Eight out of 10 students graduated in the class of 2013. The state superintendent of public instruction wants to see 100 percent graduation rates. And schools are trying to accomplish that.
The 80 percent graduation rate is the highest in the state's history. However, school administrators are often prone to say there's always room for improvement. And the statistics make that clear.
Two groups -- Asians and whites -- graduate at percentages 8 to 12 percent higher than the state average. However, at 75 percent, Latino students are five percent below the average. African-American students, at 68 percent, are 12 percent lower.
Willow Glen High School in San Jose has a 94.6 percent graduation rate, up from 93.4 percent in 2011-12, and strives to keep that percentage rising.
"We've got 33,000 plus students in this district," said Traci Cook with the San Jose Unified School District. "It's a big job, and we acknowledge that there's a lot of work to be done, but our goal is to have every student succeed."
One way is to make sure teachers let counselors know when a student is struggling and getting poor grades.
"We get a D and F list from individual teachers where they notify the administration and the counseling team that these particular students are struggling in my classroom right now, and we act on that immediately," said College & Career Center Technician Kate Moody.
The dropout rate for California high schools is 12 percent. But African-American and Latino students are above that at 20 and 14 percent. The dropout rate for white and Asian students is in single digits.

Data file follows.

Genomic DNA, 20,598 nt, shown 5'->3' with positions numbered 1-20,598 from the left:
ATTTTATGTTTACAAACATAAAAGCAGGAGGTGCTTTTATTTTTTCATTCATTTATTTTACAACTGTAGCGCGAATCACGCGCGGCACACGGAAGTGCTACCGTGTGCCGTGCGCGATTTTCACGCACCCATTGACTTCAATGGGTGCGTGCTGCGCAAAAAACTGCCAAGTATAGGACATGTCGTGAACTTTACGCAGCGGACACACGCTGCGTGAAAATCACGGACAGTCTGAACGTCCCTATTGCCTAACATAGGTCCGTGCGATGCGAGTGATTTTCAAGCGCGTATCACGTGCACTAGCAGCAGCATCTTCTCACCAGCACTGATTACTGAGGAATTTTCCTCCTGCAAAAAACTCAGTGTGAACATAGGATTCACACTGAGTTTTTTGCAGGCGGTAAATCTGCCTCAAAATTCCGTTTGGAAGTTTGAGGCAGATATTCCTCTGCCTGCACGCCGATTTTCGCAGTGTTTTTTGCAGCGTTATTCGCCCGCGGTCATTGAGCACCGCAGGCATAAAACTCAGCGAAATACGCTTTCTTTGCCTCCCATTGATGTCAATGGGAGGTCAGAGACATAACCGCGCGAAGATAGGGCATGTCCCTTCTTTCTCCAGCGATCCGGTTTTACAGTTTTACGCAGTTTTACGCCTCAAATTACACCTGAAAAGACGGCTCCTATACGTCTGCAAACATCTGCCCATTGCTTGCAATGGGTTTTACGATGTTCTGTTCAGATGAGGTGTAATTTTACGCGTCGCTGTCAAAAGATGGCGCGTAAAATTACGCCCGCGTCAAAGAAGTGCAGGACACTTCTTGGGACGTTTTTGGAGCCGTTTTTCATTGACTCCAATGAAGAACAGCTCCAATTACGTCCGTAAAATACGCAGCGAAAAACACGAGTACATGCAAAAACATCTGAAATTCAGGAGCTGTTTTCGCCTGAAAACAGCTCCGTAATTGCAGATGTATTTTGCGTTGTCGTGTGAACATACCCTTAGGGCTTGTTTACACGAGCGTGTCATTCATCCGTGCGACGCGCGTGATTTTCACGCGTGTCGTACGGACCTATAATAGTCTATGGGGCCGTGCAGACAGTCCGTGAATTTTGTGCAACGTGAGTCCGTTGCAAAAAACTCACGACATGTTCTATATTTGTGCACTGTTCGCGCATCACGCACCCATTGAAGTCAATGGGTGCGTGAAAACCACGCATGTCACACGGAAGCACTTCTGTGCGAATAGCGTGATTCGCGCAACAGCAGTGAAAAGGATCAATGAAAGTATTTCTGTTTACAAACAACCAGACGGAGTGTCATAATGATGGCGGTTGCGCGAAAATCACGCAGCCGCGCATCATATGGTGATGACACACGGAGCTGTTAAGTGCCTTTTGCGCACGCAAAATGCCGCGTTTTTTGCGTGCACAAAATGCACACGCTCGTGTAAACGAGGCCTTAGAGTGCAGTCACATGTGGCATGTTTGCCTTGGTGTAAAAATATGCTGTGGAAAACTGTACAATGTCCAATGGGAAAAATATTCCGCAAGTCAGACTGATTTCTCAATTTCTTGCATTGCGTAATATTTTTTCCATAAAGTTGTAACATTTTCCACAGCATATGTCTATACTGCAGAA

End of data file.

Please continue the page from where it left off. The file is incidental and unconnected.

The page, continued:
Rosa de Leon is the lead organizer at Californians for Justice, a community group focused on bridging the achievement gap.
"If a student is constantly being expelled or kicked out of school, they're more likely to follow the school-to-prison pipeline, right?" she said. "Not graduate, not get a career, but end up on the wrong side of the road."
Schools are focusing on getting students the help they need.
"If we can address any obstacles, maybe I need a fee waiver for the SAT or maybe I need someone to talk to, making sure they have that person," said academic counselor Veronica Gonzalez.
Bay Area high school graduation rates
In the Bay Area, Marin County had the highest 2013 graduation rate, at 91.4 percent, according to state education data.
Alameda County's graduation rate was 80.4 percent, Contra Costa County's was 85.8 percent, Napa County's was 85.3 percent, San Mateo County's was 88.2 percent, Santa Clara County's was 82.9 percent, Solano County's was 81.4 percent and Sonoma County's was 82.2 percent.
San Francisco Unified School District's graduation rate was 81.6 percent, which the district said was similar to its rate for the previous two years.
(Bay City News contributed to this report)